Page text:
What is the California MCLE due date? How often do I need to renew my California MCLE?
Depending on how you look at it, the California State Bar has defined either three or four different types California MCLE credit types that all attorneys practicing in California must complete. In short, the credit types for California MCLE are:
- Elimination of bias
- Implicit bias and the promotion of bias-reducing strategies
The last type is obviously a subtype of elimination of bias and was added for the 2023 compliance group. This is a new type of California MCLE credit, so even if you have already completed your California MCLE course for this period, make sure you have at least once course that meets this new rule.
In the language of psychologists and neuroscientists, "implicit" means that beliefs do not occur at a conscious level. They are subconscious beliefs and assumptions that automatically and unintentionally affect our thinking, judgements and behavior. Everyone has implicit bias and the first step is to be aware that we have them.
Common types of implicit bias are:
Racial Bias - Racial bias involves attaching and cognizing negative assumptions to particular races and ethnicities.
Age Bias - Age stereotypes and prejudices stem from positive or negative assumptions about people based on their age. In many ways, age bias is the most acceptable form of bias in our society.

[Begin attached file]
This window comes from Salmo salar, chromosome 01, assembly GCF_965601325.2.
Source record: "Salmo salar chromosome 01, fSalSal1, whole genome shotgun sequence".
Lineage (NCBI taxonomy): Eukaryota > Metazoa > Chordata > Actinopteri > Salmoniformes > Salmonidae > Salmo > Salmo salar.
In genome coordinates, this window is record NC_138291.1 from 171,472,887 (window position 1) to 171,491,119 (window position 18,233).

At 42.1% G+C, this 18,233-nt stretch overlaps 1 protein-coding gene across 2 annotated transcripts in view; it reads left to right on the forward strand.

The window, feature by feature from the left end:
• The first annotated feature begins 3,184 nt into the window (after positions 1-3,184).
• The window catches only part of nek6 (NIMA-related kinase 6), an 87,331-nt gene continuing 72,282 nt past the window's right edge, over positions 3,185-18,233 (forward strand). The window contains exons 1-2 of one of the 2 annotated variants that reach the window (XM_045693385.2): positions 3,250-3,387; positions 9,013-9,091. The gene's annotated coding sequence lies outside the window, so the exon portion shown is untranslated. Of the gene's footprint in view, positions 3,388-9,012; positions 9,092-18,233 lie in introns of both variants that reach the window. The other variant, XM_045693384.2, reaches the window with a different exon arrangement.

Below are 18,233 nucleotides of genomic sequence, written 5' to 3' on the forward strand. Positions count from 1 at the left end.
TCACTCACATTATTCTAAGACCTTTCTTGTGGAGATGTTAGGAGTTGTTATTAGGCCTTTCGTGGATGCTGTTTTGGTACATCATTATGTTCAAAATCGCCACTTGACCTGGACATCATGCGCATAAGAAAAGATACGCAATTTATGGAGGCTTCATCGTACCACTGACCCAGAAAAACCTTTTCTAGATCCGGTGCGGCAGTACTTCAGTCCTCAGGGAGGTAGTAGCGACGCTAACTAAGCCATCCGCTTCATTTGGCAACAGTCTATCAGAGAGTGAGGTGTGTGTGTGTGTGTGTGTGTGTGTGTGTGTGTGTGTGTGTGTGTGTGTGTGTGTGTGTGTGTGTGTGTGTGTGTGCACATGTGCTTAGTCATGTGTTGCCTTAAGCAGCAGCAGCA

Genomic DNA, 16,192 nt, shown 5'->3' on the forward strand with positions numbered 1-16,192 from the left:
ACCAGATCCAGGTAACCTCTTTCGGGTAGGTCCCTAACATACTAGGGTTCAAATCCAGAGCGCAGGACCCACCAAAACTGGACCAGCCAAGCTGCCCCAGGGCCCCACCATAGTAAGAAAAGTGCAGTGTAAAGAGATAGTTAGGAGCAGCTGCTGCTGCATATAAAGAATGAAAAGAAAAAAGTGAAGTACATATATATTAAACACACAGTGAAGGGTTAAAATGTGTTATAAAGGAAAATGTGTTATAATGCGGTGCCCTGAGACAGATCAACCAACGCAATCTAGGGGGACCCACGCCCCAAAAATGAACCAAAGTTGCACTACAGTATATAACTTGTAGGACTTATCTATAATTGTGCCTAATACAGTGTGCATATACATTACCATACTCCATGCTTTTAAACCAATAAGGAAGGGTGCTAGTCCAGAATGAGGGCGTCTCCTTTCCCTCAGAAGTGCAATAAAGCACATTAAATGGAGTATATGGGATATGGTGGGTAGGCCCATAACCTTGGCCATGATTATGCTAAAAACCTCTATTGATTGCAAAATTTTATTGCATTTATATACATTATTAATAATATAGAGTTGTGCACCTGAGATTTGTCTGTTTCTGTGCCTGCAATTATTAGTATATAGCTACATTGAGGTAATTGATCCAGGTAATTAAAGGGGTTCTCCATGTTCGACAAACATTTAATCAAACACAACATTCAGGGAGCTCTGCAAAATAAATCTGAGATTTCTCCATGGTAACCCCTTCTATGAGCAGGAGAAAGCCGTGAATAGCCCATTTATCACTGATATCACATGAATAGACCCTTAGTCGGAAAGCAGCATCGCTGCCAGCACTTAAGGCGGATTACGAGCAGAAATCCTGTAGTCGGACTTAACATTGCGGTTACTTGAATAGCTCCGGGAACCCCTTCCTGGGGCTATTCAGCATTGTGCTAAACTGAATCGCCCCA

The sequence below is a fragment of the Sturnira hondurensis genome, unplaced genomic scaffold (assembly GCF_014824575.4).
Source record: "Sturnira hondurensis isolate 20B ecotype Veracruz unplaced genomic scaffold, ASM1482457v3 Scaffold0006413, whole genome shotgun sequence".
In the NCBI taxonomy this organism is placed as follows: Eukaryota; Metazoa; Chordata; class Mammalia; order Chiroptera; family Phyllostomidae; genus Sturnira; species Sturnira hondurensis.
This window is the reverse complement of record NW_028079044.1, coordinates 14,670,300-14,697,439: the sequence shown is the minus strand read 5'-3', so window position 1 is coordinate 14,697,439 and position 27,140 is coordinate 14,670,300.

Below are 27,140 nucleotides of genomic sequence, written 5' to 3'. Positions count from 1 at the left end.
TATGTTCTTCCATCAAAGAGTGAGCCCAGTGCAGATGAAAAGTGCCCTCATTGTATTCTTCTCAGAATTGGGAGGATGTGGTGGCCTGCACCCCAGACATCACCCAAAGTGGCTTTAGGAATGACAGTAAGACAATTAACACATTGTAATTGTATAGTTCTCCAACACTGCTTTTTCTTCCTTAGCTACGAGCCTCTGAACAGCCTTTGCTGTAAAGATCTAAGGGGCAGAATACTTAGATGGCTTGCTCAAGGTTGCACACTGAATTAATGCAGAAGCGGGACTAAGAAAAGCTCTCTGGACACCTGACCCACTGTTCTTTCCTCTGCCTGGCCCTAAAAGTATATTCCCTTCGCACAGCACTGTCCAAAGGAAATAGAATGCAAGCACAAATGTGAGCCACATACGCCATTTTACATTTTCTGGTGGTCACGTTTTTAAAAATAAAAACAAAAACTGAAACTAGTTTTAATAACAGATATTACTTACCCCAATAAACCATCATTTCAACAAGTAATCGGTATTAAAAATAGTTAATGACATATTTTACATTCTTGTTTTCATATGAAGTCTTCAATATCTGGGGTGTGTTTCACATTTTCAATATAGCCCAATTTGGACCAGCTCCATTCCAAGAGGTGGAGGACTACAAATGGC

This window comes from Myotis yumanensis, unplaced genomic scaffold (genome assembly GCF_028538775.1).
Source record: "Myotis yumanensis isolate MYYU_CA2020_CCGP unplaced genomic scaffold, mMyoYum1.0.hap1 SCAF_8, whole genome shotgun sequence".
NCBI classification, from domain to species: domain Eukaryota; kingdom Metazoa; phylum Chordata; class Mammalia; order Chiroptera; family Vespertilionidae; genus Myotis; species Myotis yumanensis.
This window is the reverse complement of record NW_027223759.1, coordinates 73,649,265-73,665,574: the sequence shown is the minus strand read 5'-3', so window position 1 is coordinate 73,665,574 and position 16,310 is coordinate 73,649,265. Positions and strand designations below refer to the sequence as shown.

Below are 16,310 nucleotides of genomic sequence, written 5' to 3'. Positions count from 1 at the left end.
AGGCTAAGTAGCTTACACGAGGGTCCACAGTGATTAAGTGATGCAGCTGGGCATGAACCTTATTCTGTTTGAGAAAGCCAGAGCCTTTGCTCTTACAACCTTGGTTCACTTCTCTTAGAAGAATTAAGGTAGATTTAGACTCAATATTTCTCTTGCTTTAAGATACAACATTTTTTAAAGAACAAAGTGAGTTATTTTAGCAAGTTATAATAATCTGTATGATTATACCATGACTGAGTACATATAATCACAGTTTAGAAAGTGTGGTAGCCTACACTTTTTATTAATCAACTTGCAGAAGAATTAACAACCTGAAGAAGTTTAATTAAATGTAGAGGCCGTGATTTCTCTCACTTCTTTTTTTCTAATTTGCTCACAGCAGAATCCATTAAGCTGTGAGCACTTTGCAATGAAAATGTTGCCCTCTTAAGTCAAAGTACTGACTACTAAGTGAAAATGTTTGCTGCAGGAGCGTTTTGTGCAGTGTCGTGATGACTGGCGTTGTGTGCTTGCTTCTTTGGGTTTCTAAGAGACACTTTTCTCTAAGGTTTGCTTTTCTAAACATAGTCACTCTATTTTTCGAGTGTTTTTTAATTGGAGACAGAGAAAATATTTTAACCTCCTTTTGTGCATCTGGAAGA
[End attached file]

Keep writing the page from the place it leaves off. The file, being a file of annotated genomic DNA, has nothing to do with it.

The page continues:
Gender Bias - This type of bias is often based on traditional gender roles and common stereotypes. Gender bias most commonly targets women but there can be gender bias against men as well.
Eliminating implicit bias in only possible if it is recognized in ourselves. When choosing a course on this topic, take special care that this topic is covered.
Every State Bar requires attorneys to take CLE or MCLE courses on ethics. Some states call this type of requirement professional responsibility while some break the two up into separate types of CLE or MCLE credit. It is not surprising that ethics requirements are ubiquitous in every state bar jurisdiction given the incredible importance that ethics has for this profession. There are few professions where the consequences of a lapse of professional judgments are higher.
The California State Bar rules are designed to regulate professional ethical conduct of lawyers through education and discipline. These rules were adopted by the Board of Trustees of the State Bar of California and approved by the Supreme Court of California. This is pursuant to Business and Professions Code sections 6076 and 6077 to protect the public, the courts, and the legal profession, protect the integrity of the legal system, and promote the administration of justice and confidence in the legal profession. These rules, along with any other explicit standards adopted by the Board of Trustees relevant to these rules, shall be binding upon all lawyers practicing in California. Discipline can range from fines to disbarment, so it is important to take these seriously.
In choosing ethics CLE courses to participate in, it is important to keep in mind the structure of these California State Bar rules on ethics. These rules are too comprehensive to even summarize here, but this is the general structure:
Chapter 1. Lawyer-Client Relationship (Rules 1.1 - 1.18)
Chapter 2. Counselor (Rules 2.1 - 2.4.1)
Chapter 3. Advocate (Rules 3.1 - 3.10)
Chapter 4. Transactions with Persons Other than Clients (Rules 4.1 - 4.4)
Chapter 5. Law Firms and Associations (Rules 5.1 - 5.7)
Chapter 6. Public Service (Rules 6.1 - 6.5)
Chapter 7. Information About Legal Services (Rules 7.1 - 7.5)
Chapter 8. Maintaining the Integrity of the Profession (Rules 8.1 - 8.5)
More information is available at the California State Bar website.
More California MCLE Information